Lukas Keller
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Beyond the ‘people’s community’
The anarchist movement from the fin de siècle to the First World War in Germany
in Anarchism, 1914–18
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This chapter focuses on the anarchist movement as a political phenomenon at the margins of imperial German society. Drawing on government and police records as well as contemporary press coverage, it concludes that anarchism's ideology, goals and means placed it 'beyond' the sphere of politics. This development reached its peak during the First World War, when anarchists found themselves outside of the 'people's community'. The concept of 'people's community' was a forceful trope in the war propaganda, helping to further alienate peace activists from society and exclude them from political platforms. Anarchist anti-militarism occupied a particular place within the political culture of Germany. The attempts to popularise anarchist ideas in Germany coincided with the enactment of the rigorous and extraordinary legislation known as the 'anti-socialist laws'. The new century started with further attempts to counter the 'threat' of anarchist violence through special legislation.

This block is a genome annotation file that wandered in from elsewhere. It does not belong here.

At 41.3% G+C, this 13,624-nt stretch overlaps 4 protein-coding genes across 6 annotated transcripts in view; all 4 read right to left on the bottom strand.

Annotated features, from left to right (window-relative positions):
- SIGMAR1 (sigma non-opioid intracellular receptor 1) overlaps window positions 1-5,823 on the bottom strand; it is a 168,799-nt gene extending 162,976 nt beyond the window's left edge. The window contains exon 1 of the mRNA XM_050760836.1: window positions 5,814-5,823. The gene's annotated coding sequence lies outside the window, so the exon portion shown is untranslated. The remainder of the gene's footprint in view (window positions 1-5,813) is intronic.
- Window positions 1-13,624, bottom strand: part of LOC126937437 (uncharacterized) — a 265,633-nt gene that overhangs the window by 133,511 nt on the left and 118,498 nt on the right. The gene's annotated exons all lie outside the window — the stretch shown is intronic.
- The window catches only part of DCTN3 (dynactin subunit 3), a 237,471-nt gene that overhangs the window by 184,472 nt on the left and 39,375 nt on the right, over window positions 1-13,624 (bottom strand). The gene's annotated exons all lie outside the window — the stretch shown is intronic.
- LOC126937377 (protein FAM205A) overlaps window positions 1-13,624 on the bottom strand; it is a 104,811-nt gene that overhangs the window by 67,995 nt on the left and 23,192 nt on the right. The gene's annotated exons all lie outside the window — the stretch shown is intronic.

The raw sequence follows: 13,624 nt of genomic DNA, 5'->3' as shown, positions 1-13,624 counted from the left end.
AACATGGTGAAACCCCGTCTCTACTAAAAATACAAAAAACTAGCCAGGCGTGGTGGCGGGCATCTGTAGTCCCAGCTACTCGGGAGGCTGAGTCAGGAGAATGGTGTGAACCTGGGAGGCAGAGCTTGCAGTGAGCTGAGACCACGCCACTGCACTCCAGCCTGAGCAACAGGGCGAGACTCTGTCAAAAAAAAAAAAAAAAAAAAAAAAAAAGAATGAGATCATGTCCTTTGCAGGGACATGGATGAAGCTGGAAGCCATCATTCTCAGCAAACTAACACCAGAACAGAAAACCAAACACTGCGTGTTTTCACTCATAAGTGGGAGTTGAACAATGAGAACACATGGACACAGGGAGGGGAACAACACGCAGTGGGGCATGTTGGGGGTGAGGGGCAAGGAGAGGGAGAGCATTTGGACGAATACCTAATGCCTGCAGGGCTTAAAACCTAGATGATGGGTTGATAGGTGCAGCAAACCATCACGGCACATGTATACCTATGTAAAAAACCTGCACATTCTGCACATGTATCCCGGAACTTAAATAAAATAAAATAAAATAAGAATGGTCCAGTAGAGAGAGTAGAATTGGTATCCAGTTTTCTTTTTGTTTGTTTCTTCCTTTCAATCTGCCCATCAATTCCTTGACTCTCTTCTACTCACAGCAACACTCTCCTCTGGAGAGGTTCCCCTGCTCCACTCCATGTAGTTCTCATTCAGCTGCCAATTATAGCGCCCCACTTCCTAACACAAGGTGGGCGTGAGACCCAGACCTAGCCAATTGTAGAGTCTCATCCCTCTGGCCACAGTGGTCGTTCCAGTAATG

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Anarchism, 1914–18

Internationalism, anti-militarism and war


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